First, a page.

I’m using wider (32C) supple-sidewall tires for touring. Wheel air resistance isn’t a big deal at my speeds but I’m concerned about handling and safety. The charts I’ve seen list rim ranges for a 32C tire ranging from 15C to 19C, which seem narrow to me if you can run a 23C tire on a 19C rim. Can you offer some advice about the consequences of moving to a much wider (24C or 25C) rim?

    Thanks again!

    • Stuart, I’m afraid I’m not very knowledgeable about wheels of that width. Best to check with someone knowledgeable about touring or MTB wheels. Steve

  • Hi Steve,

    I have gone through your article as well as the one on the 105% rule. (The Rule of 105 states that the rim must be at least 105% the width of the tire if you have any chance of re-capturing airflow from the tire and controlling it or smoothing it.)

    I am about to receive me dream wheels, the Enve SES 4.5. I am deciding what tires to use, and am comparing a lot of them for various criteria. A difficult decision is the tire width, as the two rims, front and back, are different. Here are the specs for the front and back wheel:

    Depth:48 / 56
    Internal Rim Width: 18.5 / 17
    External Rim Width: 27 / 25.5

    Enve themselves are not decisive; they suggest using either a 23 or 25 mm tire. See: http://enve.com/products/ses-4-5/

    You have written elsewhere (“how to ride faster”):

    “I don’t know about you, but it seems a bit crazy to me to buy a new set of wheels and then put a tire on it that promptly defeats some of the aero benefits you just spent good money on. From what I’ve learned doing the research for this article, my approach going forward is to pick a few tires with the lowest rolling resistance I can afford and then select the one whose actual width is as close to the brake track width of the rims I’m riding (or front rim if the rim widths are different). If I’m in more of comfort than speed mood on a given day, I can lower the tire pressure a little. I can always pump it up on days I’m targeting more speed.”

    But here you write: “ A 23C tire on a 19C or wider wheel – best speed and handling combination. ”

    This Enve SES 4.5 wheelset would be a great one for applying all the insights!

    Optimizing speed (aerodynamics), what would be the best tire width? (by tire width I mean the actual width, not the specified width as tires are usually wider than specified). here’s a simplified consideration:
    These are wide rims, so 25 both front and rear? But wait; the front rim is wider than the rear, so: 25 for the front, and 23 for the rear? But to match the rim widths better, use 27 for the front , 25 for the rear? But wait, 23 both front and rear might still be better aerodynamically as the results on the ?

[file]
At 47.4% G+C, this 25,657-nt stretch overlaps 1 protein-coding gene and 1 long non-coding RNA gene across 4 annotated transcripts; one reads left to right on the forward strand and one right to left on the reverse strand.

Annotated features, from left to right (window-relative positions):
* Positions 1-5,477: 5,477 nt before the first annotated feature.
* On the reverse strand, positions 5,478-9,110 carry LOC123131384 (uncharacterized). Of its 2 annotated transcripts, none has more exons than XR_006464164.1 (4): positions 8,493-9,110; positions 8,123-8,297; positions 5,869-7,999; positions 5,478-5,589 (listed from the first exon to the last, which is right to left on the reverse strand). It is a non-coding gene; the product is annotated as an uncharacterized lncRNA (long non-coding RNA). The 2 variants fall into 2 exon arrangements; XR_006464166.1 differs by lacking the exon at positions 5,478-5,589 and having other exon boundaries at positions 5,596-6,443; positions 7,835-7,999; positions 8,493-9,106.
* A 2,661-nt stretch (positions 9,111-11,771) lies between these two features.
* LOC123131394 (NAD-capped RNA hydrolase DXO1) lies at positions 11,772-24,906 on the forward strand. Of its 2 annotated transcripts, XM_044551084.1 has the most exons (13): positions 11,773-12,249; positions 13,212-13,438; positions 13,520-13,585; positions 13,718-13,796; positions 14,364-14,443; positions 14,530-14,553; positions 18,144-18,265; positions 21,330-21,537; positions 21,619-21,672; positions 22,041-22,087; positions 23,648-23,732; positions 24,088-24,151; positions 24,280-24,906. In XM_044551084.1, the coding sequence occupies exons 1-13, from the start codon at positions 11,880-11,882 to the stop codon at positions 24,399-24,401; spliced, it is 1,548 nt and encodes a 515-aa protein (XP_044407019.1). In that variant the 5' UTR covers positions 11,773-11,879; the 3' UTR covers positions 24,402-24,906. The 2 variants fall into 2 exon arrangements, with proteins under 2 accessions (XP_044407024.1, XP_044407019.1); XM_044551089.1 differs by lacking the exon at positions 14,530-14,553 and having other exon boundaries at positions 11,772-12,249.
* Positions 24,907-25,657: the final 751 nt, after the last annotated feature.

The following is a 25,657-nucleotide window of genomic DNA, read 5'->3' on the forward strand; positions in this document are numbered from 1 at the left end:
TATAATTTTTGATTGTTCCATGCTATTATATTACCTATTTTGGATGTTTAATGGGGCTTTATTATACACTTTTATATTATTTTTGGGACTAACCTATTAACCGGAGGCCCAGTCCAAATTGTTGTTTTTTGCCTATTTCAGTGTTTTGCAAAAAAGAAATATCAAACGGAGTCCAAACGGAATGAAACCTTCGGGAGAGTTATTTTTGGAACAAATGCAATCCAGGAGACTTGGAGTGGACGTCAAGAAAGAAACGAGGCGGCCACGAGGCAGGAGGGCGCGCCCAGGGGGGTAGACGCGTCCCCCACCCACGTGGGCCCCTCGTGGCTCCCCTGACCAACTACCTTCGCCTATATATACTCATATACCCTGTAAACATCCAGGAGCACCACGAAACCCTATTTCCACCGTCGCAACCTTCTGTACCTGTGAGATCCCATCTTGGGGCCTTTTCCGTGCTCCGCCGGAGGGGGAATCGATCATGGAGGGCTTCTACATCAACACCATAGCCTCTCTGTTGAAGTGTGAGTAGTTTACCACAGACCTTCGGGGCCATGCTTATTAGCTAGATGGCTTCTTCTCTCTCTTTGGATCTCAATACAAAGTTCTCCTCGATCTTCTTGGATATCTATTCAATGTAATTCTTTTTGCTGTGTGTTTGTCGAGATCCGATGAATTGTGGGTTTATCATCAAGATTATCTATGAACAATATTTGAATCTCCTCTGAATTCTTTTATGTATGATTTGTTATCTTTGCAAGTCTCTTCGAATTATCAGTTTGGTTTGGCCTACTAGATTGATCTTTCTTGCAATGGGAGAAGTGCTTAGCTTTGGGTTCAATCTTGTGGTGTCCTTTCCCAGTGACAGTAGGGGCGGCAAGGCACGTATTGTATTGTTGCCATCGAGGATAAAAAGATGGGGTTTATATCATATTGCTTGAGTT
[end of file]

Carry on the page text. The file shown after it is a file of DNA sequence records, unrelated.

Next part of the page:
Or 23 in the front and 25 in the rear (for more comfort), despite the fact that the front rim is wider than the rear rim.

    I would love to hear your remarks.
    very best, Michael

    • Michael,

      Wow, thanks for reading so closely and thinking about it from so many different angles. I much prefer people do this than just slap on a 25C tire because that seems to be what everyone else is doing.

      As for this wheelset specifically, there’s one more post that I’ve written that you might want to read (here) that reviews this wheelset and answers the tire question you pose. First, I used the Conti GP4KSII tires for best rolling resistance. I tried various combinations of 23C and 25C tires. The most aero would be to use the 23C on both. The most comfortable was the 25C on both. I ended up putting a 25C on the front and 23C on the back to get a combination of aero and comfort with too big a hit aerodynamically. Lastly, I ran it at 80psi front and 85psi back for best comfort. That probably is more of a mish mash solution optimizing neither. The 25C measured 26.75mm on the front which is about a half mm wider than the brake track width but less than the 27.1mm I measured for the brake track width. The 23C on the back measured 24.5mm which is about the same as the 24.7mm brake track width I measured and less than 26.0mm max width I measured. The back wheel aero is less “pure” as you compromise a good deal of the aero with your your feet rotating through the air stream and of course the seat tube and chain stays having whatever effect they are having.

      Bottom line, you’d probably be best off with 23C on both to maximize aero if you are looking for speed and 25C on both to maximize comfort. You will get some rolling resistance benefit going with the 25C over the 23C but it would be outweighed by the aero benefit, at least on the front of the 23C.

      Not an exact science… to say the least and many other factors coming into play as you read in the How to Ride Faster posts that collectively can have much bigger effects if you get them right. Steve

      • Hi Steve,

        Thanks for your quick reply, and sharing the relevant experience.

        Here’s my list of factors to consider when buying a set of clincher tires: